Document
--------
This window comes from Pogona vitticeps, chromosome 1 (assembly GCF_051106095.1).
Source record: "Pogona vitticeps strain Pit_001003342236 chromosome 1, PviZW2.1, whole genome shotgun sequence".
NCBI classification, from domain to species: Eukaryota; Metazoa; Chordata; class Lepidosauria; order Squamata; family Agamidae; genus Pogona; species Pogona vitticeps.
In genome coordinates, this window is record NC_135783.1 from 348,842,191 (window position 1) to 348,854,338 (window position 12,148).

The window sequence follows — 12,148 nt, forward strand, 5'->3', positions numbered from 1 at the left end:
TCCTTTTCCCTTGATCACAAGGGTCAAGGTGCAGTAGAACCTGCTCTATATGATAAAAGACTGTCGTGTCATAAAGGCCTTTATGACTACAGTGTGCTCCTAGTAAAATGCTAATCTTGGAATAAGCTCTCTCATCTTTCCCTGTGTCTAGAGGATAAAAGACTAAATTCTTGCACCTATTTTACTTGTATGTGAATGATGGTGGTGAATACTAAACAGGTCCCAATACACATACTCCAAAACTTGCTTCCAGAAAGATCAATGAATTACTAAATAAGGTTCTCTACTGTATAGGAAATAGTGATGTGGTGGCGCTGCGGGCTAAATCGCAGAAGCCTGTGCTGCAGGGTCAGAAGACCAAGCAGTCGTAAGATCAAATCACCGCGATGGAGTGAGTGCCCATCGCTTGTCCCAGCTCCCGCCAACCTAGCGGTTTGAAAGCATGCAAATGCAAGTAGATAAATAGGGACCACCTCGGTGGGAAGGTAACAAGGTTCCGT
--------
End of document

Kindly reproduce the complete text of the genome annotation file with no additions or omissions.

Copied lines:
This window comes from Pogona vitticeps, chromosome 1 (assembly GCF_051106095.1).
Source record: "Pogona vitticeps strain Pit_001003342236 chromosome 1, PviZW2.1, whole genome shotgun sequence".
NCBI classification, from domain to species: Eukaryota; Metazoa; Chordata; class Lepidosauria; order Squamata; family Agamidae; genus Pogona; species Pogona vitticeps.
In genome coordinates, this window is record NC_135783.1 from 348,842,191 (window position 1) to 348,854,338 (window position 12,148).

The window sequence follows — 12,148 nt, forward strand, 5'->3', positions numbered from 1 at the left end:
TCCTTTTCCCTTGATCACAAGGGTCAAGGTGCAGTAGAACCTGCTCTATATGATAAAAGACTGTCGTGTCATAAAGGCCTTTATGACTACAGTGTGCTCCTAGTAAAATGCTAATCTTGGAATAAGCTCTCTCATCTTTCCCTGTGTCTAGAGGATAAAAGACTAAATTCTTGCACCTATTTTACTTGTATGTGAATGATGGTGGTGAATACTAAACAGGTCCCAATACACATACTCCAAAACTTGCTTCCAGAAAGATCAATGAATTACTAAATAAGGTTCTCTACTGTATAGGAAATAGTGATGTGGTGGCGCTGCGGGCTAAATCGCAGAAGCCTGTGCTGCAGGGTCAGAAGACCAAGCAGTCGTAAGATCAAATCACCGCGATGGAGTGAGTGCCCATCGCTTGTCCCAGCTCCCGCCAACCTAGCGGTTTGAAAGCATGCAAATGCAAGTAGATAAATAGGGACCACCTCGGTGGGAAGGTAACAAGGTTCCGT